Firefighter Robert Fisher Named 2023 KP Citizen of the Year

“We witness so many awful situations that we can’t control, but through helping others I can somehow find a balance.”


The Key Peninsula Lions Club honored local firefighter/EMT Robert Fisher as its 37th KP Citizen of the Year during an annual awards ceremony March 23 at the KP Civic Center.

Since 1984, the Lions Club has collected nominations from the community for anyone whose work — professional or volunteer — deserved recognition for its impact on the Key Peninsula (excluding the COVID-19 pandemic years 2020-22), but the award recipient is chosen through secret ballots cast by Lions Club members.

The 2023 award was given not for Fisher’s duties as a firefighter, but for his off-time work in the community helping KP residents.

Fisher, 65, said that though he has received many awards over his 27-year career, beginning with Volunteer Rookie Firefighter of the Year, none meant as much to him as Citizen of the Year.

He began volunteering for KPFD in 1997 and was later hired in 2006. Though he lives in Steilacoom, he said the award is a statement about what it means to be a KP citizen involved in the community, supporting local businesses, and helping people where they live.

Fisher was born in Ohio, but the family relocated to Wautoma, Wisconsin, where he was raised in a family of five sons. Eventually making his way to Washington state, he met and married his wife, Lola. Now married for close to 30 years, they are a tight family, with two daughters and a son, and a couple of grandchildren.

He began his working life laying carpet, a skill he learned from his father. As time passed, Fisher knew he had to make some changes in his life and settled on firefighting.

But it is the time and attention that Fisher gives to the KP at large that earned him the Citizen of the Year award, he said. Fisher has spent his own time and at times his own money, to improve the lives of others.

Some years ago he was on a call and saw that the resident had no electricity and was unable to pay her bill. Fisher went home, discussed the situation with his wife, and then paid to restore the resident’s service.

Some other projects included rebuilding a kitchen floor that had been held together with duct tape for a couple using a wheelchair, building a deck and staircase for a fellow firefighter in need, rebuilding a bathroom for a young woman whose toilet was falling through the floor due to leaks, rebuilding a deck and ramp for an individual with limited mobility, providing Thanksgiving dinners for some community members, and cleaning roofs and decks.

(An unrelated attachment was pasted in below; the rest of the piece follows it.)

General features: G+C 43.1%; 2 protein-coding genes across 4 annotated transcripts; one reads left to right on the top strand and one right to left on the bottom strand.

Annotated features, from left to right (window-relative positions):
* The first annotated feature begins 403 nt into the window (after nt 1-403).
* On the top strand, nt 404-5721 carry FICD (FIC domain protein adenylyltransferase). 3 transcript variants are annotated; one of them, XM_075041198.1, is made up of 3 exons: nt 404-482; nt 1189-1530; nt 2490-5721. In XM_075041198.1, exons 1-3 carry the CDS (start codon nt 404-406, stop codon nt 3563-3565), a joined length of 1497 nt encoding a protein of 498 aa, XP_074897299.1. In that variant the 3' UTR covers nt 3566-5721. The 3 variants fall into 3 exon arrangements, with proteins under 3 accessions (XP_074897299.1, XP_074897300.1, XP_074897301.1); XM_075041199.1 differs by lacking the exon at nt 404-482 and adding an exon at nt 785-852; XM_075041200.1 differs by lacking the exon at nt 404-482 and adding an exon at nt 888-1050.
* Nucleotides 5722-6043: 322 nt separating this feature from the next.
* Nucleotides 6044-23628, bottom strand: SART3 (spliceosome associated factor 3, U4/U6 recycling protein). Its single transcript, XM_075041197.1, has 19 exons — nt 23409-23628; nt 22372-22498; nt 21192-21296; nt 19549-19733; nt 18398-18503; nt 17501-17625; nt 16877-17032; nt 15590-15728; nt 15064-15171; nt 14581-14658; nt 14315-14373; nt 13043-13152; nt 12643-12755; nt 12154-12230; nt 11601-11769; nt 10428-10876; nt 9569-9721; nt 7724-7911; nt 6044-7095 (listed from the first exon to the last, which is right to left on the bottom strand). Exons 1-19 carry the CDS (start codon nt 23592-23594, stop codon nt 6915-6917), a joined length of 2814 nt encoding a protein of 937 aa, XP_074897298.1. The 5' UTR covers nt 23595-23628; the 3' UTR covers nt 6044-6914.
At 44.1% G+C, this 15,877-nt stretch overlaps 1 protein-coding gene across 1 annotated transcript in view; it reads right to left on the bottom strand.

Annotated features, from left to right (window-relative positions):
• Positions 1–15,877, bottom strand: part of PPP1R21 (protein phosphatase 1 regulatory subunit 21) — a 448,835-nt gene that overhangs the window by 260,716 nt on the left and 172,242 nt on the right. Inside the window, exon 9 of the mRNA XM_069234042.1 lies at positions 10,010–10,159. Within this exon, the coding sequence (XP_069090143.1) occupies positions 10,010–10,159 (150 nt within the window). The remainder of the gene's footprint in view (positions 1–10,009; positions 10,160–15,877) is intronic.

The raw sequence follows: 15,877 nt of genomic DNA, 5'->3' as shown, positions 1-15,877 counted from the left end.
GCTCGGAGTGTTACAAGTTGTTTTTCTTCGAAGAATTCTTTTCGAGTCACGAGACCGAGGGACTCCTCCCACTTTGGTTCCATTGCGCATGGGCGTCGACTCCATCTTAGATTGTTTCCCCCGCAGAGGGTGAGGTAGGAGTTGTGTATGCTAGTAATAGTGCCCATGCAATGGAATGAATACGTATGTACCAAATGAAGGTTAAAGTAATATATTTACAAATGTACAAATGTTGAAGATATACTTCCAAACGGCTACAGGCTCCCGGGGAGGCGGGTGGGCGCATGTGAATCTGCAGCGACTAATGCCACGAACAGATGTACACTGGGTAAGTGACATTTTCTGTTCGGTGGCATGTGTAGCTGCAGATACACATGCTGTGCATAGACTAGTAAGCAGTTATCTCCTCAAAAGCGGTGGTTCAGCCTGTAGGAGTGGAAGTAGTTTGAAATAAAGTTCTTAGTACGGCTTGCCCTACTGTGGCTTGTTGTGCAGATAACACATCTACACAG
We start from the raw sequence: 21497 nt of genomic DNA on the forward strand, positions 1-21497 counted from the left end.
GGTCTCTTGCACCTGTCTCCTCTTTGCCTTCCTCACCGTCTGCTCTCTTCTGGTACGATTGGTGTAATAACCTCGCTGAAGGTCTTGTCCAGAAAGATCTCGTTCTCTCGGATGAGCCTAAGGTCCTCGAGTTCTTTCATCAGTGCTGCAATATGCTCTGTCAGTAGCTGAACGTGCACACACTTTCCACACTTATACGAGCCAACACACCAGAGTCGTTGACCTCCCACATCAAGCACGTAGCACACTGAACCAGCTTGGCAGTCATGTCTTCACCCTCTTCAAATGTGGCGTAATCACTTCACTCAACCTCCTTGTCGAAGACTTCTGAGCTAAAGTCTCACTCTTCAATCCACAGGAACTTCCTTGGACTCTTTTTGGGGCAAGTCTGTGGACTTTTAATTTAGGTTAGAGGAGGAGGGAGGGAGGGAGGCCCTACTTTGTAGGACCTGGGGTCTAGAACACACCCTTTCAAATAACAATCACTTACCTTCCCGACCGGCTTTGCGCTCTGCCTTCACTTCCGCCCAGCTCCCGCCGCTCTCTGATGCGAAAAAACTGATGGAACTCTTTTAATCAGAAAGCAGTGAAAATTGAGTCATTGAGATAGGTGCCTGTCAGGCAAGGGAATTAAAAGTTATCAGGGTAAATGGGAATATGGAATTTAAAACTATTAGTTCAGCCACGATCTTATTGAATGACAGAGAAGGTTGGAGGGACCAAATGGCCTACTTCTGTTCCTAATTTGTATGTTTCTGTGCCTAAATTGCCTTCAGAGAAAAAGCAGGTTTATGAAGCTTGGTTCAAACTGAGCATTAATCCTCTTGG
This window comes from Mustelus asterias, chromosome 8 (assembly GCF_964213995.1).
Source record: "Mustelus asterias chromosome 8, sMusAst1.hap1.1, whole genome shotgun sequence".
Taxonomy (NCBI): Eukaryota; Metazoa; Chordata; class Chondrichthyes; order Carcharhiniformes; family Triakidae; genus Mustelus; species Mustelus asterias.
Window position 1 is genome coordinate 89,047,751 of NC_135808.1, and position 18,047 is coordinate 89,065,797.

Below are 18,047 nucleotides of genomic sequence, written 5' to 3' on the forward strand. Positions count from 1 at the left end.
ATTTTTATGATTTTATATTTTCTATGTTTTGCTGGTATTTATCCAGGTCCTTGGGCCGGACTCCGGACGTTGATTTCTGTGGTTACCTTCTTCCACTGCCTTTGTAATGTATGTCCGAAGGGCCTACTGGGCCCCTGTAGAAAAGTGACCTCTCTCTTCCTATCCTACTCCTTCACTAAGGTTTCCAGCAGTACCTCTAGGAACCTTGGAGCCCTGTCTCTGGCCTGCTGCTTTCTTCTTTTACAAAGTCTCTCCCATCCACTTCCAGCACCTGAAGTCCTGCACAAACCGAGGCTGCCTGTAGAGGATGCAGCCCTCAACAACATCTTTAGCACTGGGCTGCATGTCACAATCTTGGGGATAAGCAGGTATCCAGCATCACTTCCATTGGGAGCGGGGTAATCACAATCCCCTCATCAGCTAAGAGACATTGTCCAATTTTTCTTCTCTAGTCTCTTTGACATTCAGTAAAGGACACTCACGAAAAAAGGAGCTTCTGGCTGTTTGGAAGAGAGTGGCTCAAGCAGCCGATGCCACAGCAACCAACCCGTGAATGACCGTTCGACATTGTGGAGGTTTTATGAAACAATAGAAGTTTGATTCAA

Fisher sometimes works alone on a project and is sometimes assisted by other firefighters.

KPFD Public Information Officer and Volunteer Battalion Chief Anne Nesbit said Fisher “is wonderful to work with, and dedicated to supporting people as they age in place.” He notices what someone might need, she said, and then provides it, like installing grab bars or railings to prevent falls.

“He did not win as a firefighter but as a citizen,” she said. “Out in the community on his own accord, he goes back to help people in need.”

Battalion Chief William Sawaya has worked with Fisher since 1997. “He serves with humility and compassion every day,” he said. “He treats everyone he comes in contact with like family. I’ve learned a lot from him — how he conducts his personal life parallels his professional life.”

Fisher credited his family culture and Catholic upbringing for his desire to help people. He said he still feels a strong sense of compassion for people, who “we see at their worst” on their hardest days. He said he will silently pray on some of those calls and believes many other first responders do too. He has made tokens with the acronym ISAP, “I Said A Prayer,” which he sometimes gives to people during his 48-hour shifts.

He described the time a young mother with three children in her car on their way to Tacoma pulled into the fire station. The fan and fan belt had come apart, and the crew at the station put their skills and resources together to get the young family safely on the road again.

“You’ve got a bunch of men and women who are all a bit of ‘jack of all trades,’ so somebody knows something about everything. We can always help someone. I think the guys see it and enjoy doing it. It brings you back to a balance of good and bad together and hopefully the good outweighs the bad.”

Fisher said that comradery is a favorite part of his job. “It’s like working with a bunch of brothers and sisters and we meet these people by happenstance.

“As a firefighter in a small community, we witness so many awful situations that we can’t control, but through helping others I can somehow find a balance,” he said.

“Most importantly, in some small way, it allows each of us to go home, reset, and return to work the next rotation fresh and ready for what life throws at us and the community we are dedicated to.”